When casting for the role of Robert Ford it came down to Casey Affleck and Shia LaBeouf. Affleck eventually got the role, because LaBeouf was felt to be too young.
According to Andrew Dominik, Brad Pitt had it put in his contract that the name of the movie was not to be changed.
At the beginning of the film, Jesse James' finger disfigurement is revealed to the audience. If one pays close attention, the top half of Brad Pitt's left middle finger is painstakingly erased in every single scene it appears in with the help of computer graphics.
When Jesse goes looking for Jim Cummins he introduces himself as "Dick Turpin". Dick Turpin, a legendary English rogue and highway robber of the 1730s, was romanticized in English ballads and popular theatre of the 18th and 19th century. Dick Liddil introduces himself as "Matt Collins", which is actually a play on the name of Liddil's wife, Mattie Collins.
The revolver Jesse James gives to Robert Ford is an 1875/1878 Smith and Wesson Model 3, Schofield .45 caliber with single-action, top-break and auto-eject. The first pistol to use a large caliber and auto-eject. It was famously used by other 'gunslingers' such as Pat Garrett and John Wesley Hardin.
Although the film had two production designers (Patricia Norris and Richard Hoover), only one name was allowed to be listed in the credits. Because of this, both decided to go uncredited.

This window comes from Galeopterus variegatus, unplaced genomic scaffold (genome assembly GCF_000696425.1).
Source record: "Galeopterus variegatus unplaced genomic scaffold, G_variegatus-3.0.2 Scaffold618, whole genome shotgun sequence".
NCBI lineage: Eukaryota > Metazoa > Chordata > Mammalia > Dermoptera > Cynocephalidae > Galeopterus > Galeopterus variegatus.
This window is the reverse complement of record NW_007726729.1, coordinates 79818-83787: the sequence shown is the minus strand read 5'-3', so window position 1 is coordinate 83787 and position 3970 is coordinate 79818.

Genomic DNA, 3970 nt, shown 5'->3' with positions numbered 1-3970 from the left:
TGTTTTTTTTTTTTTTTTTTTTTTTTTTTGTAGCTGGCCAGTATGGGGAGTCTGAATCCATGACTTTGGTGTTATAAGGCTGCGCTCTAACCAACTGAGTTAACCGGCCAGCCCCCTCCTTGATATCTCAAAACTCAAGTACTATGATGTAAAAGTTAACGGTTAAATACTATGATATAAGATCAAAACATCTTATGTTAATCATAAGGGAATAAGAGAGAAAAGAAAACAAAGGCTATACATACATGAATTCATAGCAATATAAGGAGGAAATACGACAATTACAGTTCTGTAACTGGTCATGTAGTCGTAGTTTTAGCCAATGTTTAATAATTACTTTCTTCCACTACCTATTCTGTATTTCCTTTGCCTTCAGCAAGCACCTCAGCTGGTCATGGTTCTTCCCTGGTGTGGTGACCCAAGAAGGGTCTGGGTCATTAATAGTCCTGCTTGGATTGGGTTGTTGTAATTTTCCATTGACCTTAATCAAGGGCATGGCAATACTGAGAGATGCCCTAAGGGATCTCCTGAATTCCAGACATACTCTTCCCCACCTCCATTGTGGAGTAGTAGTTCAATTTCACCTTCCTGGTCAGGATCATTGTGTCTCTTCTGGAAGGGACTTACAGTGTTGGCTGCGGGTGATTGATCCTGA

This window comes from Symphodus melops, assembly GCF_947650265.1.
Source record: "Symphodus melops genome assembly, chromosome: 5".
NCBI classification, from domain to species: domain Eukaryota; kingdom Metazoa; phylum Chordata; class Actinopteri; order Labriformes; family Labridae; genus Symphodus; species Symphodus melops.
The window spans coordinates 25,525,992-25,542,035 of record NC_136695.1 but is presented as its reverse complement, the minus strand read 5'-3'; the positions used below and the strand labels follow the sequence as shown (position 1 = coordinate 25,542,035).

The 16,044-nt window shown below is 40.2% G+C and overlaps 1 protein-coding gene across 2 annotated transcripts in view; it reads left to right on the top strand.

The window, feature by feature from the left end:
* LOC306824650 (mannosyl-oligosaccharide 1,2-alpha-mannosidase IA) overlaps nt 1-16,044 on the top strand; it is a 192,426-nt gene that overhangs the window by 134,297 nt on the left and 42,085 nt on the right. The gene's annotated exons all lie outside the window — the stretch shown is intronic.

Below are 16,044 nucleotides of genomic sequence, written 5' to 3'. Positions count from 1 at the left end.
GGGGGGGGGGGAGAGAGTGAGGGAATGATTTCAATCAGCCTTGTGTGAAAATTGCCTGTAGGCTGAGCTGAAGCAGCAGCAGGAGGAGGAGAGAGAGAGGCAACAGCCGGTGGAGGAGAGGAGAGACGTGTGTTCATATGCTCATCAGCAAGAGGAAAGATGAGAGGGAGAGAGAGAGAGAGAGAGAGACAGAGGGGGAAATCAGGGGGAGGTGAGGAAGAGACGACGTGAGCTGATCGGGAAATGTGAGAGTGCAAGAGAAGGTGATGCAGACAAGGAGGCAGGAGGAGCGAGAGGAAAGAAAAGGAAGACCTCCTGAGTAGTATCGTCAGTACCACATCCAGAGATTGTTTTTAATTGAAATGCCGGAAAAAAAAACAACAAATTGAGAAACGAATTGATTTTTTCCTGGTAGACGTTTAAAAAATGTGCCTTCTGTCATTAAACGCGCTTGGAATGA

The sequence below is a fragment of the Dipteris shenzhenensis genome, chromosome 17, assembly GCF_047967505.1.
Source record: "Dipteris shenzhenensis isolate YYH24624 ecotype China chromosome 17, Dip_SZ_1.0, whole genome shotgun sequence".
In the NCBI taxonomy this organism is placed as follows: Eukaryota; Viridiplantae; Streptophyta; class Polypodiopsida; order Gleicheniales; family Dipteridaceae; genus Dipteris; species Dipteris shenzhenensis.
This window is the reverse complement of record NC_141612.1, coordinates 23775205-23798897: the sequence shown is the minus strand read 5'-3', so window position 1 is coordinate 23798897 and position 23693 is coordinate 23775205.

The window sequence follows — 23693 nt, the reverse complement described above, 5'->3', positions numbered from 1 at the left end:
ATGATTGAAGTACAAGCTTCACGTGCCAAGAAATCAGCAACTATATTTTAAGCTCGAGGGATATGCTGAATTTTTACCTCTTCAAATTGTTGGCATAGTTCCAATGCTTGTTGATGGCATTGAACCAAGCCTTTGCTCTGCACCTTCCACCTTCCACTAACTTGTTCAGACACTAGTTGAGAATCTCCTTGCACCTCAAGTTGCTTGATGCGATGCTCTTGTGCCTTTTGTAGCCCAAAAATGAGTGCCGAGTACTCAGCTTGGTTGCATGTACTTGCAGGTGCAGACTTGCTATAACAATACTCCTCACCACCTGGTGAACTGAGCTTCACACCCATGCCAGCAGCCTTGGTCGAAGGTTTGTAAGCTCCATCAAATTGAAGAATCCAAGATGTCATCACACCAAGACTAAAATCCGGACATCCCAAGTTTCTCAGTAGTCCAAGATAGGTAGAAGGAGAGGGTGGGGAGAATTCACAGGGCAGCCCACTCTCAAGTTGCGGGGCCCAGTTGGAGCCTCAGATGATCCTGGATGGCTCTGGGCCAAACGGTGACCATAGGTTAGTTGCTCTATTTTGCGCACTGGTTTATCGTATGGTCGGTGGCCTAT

The poem that Frank James (Sam Shepard) quietly recites to himself early in the film before the train sequence is called "Sonnet 62" by William Shakespeare.
Ron Hansen, writer of the novel, spent about a week on the set, and helped with editing and even enjoyed a cameo in the film. During an interview, Hansen lauded the acting prowess of Casey Affleck, who he thought added his own perspective to the complicated character of Robert Ford. Hansen then says, "In some ways it feels like he was born to play this role."
The foreign passenger in the train-robbery early in the movie speaks Danish. He says "jeg har ingen penge" (I have no money) and "jeg taler ikke engelsk" (I don't speak English).
Nick Cave's score for the film was written before the film was shot.
Sam Shepard (Frank James) was in his 60s and Brad Pitt (Jesse James) was in his 40s during filming. The characters they play are supposed to be in their 30s. Casey Affleck was in his early 30s which approximates Bob Ford's age during the epilogue but is much older than Ford's age during the main plot.